margaret gillon
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This is my main class on FindPet. I understand that using the code below the p.petDescription should call petDescription because p. points to the object in the hashmap value.






1. You are creating a new instance of PetDog, and passing parameters to the constructor that's called as part of that creation step.


Yes, and that is the intention.



Correct, I understand that.

When you do Pet p = map.get(...), it doesn't matter that there's a map.get(...) call. All that matters is that p is declared to point to a Pet object, so we can use p to call any public method defined on Pet.


In the code at the beginning of this post I use your example from previous posts but the data isn't in the output. I know that the object exists because if a number is received by main() that isn't a key in the hashmap the program crashes.
This is my output



So what am doing that I should not be doing ? What are you writing that I am not understanding ?






 
Jeff Verdegan
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margaret gillon wrote:In the code at the beginning of this post I use your example from previous posts


Please copy/paste the exact code, or an SSCCE that demonstrates the problem, with no extra, unrelated code. Just describing the code is not helpful.

but the data isn't in the output. I know that the object exists because if a number is received by main() that isn't a key in the hashmap the program crashes.


As I already suggested, it sounds like there's something wrong with your petDescription() method, since that's the method that you're calling to get the String you're printing out, and that String is not what you expected it to be.

However, since you haven't shown us that method, it's impossible to say.
 
margaret gillon
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The PetDog class with the petDescription method is posted in full about 4 posts above this one. Thank you.
 
Tony Docherty
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The problem is in the constructor.
You have used the exact same variable names for the instance variables and the constructor parameters (IMHO a bad idea, especially for beginners) but when assigning the parameters to the instance variables you haven't used "this." to specify you want the instance variable and so you are assigning each parameter back to itself, hence none of the instance variables are ever given values.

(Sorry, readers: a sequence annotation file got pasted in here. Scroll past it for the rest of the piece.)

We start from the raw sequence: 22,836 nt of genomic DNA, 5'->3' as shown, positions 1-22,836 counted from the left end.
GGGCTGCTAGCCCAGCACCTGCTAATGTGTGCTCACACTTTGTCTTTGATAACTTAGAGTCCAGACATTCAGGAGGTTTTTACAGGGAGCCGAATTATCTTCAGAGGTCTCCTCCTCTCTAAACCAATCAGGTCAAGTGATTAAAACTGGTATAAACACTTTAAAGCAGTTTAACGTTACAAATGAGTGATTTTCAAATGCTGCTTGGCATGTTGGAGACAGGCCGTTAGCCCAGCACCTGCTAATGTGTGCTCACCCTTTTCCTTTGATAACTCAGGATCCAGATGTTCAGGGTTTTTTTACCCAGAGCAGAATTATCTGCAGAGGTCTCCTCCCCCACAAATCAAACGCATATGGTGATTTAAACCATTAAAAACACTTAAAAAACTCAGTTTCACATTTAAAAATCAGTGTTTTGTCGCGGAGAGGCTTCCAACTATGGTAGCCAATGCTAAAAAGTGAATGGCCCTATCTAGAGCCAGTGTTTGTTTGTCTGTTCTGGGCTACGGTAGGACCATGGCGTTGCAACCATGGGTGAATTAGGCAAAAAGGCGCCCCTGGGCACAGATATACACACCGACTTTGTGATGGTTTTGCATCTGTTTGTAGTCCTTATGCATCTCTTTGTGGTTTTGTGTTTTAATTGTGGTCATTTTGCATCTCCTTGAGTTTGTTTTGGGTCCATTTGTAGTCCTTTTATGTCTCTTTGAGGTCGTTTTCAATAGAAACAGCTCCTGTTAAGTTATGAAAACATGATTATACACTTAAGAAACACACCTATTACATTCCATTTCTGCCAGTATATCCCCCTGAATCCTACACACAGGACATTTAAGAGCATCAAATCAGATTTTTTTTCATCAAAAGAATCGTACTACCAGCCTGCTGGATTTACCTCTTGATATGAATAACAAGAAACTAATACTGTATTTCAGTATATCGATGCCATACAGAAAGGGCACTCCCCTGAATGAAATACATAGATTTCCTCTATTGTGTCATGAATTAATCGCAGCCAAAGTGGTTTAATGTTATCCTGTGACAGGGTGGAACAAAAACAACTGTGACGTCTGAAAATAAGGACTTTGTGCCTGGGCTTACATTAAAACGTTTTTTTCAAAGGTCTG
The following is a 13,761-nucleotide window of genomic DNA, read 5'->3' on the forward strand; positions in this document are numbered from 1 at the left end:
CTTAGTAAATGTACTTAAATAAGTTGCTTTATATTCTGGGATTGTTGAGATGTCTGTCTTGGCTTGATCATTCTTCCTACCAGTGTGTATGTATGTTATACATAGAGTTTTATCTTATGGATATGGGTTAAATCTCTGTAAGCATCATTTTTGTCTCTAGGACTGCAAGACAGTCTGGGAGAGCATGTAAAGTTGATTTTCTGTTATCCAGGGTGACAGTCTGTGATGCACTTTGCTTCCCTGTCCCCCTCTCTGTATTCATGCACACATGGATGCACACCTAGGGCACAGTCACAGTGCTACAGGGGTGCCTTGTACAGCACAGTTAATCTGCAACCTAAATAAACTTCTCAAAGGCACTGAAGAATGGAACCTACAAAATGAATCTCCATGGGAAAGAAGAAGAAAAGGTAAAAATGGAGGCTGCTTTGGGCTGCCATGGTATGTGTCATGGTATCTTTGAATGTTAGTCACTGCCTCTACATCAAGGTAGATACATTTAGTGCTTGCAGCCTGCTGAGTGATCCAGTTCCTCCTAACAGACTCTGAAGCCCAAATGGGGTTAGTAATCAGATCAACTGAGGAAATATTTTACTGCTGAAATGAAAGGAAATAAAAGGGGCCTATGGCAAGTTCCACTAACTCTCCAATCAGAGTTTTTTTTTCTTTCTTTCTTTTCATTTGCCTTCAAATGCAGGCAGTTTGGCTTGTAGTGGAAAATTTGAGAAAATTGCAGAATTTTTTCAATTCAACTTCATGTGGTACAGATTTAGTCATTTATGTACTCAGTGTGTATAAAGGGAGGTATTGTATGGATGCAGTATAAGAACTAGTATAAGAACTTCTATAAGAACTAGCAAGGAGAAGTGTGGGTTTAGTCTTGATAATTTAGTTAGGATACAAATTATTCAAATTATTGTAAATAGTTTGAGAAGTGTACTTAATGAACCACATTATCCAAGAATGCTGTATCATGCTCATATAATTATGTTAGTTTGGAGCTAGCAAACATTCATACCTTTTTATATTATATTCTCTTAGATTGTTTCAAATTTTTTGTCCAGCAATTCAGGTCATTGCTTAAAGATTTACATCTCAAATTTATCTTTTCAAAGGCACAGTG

Jeff Verdegan
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Tony Docherty wrote:The problem is in the constructor.
You have used the exact same variable names for the instance variables and the constructor parameters.


Well spotted. I didn't notice that code posting.

@Margaret: Sorry, I somehow missed that post.

In case you're not clear on what Tony is saying, forget about constructors and maps and whatnot. Suppose you just have this:


What exactly do you think that will do?
 
margaret gillon
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You have used the exact same variable names for the instance variables and the constructor parameters (IMHO a bad idea, especially for beginners) but when assigning the parameters to the instance variables you haven't used "this." to specify you want the instance variable and so you are assigning each parameter back to itself, hence none of the instance variables are ever given values.


I figured it must be something like that because the object was being created and called. I will revise the variable names now.

Thank you!


My output now:




Many thanks to EVERYONE who helped me on this thread today. I have been banging my head on this problem for quite a while

I feel I have a much better understanding of hashmaps and constructors.

and I will sleep better tonight...

Cheers
 
margaret gillon
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better left unread...
 
Jeff Verdegan
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margaret gillon wrote: